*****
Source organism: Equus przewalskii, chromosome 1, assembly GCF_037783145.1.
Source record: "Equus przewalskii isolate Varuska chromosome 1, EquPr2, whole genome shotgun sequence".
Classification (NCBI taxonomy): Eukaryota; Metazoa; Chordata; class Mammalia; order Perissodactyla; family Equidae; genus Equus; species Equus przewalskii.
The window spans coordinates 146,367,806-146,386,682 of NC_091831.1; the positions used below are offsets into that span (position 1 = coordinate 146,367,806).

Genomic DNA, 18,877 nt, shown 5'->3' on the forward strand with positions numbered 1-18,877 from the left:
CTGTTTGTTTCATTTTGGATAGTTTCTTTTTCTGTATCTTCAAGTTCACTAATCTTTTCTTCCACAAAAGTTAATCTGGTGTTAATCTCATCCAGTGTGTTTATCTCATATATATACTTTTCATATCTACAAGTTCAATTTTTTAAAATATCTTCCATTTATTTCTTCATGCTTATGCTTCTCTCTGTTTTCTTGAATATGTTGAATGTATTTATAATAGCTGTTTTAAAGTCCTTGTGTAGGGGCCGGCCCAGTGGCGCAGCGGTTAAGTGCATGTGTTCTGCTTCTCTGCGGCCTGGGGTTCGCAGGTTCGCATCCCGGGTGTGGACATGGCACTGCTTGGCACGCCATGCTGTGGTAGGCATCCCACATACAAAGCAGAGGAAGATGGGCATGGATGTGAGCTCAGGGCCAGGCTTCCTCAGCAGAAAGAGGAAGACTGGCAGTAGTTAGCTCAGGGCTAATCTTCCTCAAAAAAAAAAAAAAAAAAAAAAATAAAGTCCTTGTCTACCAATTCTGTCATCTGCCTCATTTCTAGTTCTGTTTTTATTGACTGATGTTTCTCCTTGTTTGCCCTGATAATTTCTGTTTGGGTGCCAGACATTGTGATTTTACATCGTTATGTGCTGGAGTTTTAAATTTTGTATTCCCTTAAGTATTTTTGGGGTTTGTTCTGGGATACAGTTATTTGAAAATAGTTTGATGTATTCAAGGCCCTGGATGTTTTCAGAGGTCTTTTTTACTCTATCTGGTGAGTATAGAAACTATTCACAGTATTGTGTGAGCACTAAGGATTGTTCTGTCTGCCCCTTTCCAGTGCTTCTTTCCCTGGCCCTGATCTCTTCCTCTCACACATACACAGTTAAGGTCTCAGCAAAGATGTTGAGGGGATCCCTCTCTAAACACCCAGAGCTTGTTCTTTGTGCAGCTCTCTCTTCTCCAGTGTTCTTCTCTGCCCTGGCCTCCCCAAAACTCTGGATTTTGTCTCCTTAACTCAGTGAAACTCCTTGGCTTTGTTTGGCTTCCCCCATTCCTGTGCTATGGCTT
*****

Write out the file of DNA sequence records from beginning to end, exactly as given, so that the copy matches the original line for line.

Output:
Source organism: Equus przewalskii, chromosome 1, assembly GCF_037783145.1.
Source record: "Equus przewalskii isolate Varuska chromosome 1, EquPr2, whole genome shotgun sequence".
Classification (NCBI taxonomy): Eukaryota; Metazoa; Chordata; class Mammalia; order Perissodactyla; family Equidae; genus Equus; species Equus przewalskii.
The window spans coordinates 146,367,806-146,386,682 of NC_091831.1; the positions used below are offsets into that span (position 1 = coordinate 146,367,806).

Genomic DNA, 18,877 nt, shown 5'->3' on the forward strand with positions numbered 1-18,877 from the left:
CTGTTTGTTTCATTTTGGATAGTTTCTTTTTCTGTATCTTCAAGTTCACTAATCTTTTCTTCCACAAAAGTTAATCTGGTGTTAATCTCATCCAGTGTGTTTATCTCATATATATACTTTTCATATCTACAAGTTCAATTTTTTAAAATATCTTCCATTTATTTCTTCATGCTTATGCTTCTCTCTGTTTTCTTGAATATGTTGAATGTATTTATAATAGCTGTTTTAAAGTCCTTGTGTAGGGGCCGGCCCAGTGGCGCAGCGGTTAAGTGCATGTGTTCTGCTTCTCTGCGGCCTGGGGTTCGCAGGTTCGCATCCCGGGTGTGGACATGGCACTGCTTGGCACGCCATGCTGTGGTAGGCATCCCACATACAAAGCAGAGGAAGATGGGCATGGATGTGAGCTCAGGGCCAGGCTTCCTCAGCAGAAAGAGGAAGACTGGCAGTAGTTAGCTCAGGGCTAATCTTCCTCAAAAAAAAAAAAAAAAAAAAAAATAAAGTCCTTGTCTACCAATTCTGTCATCTGCCTCATTTCTAGTTCTGTTTTTATTGACTGATGTTTCTCCTTGTTTGCCCTGATAATTTCTGTTTGGGTGCCAGACATTGTGATTTTACATCGTTATGTGCTGGAGTTTTAAATTTTGTATTCCCTTAAGTATTTTTGGGGTTTGTTCTGGGATACAGTTATTTGAAAATAGTTTGATGTATTCAAGGCCCTGGATGTTTTCAGAGGTCTTTTTTACTCTATCTGGTGAGTATAGAAACTATTCACAGTATTGTGTGAGCACTAAGGATTGTTCTGTCTGCCCCTTTCCAGTGCTTCTTTCCCTGGCCCTGATCTCTTCCTCTCACACATACACAGTTAAGGTCTCAGCAAAGATGTTGAGGGGATCCCTCTCTAAACACCCAGAGCTTGTTCTTTGTGCAGCTCTCTCTTCTCCAGTGTTCTTCTCTGCCCTGGCCTCCCCAAAACTCTGGATTTTGTCTCCTTAACTCAGTGAAACTCCTTGGCTTTGTTTGGCTTCCCCCATTCCTGTGCTATGGCTT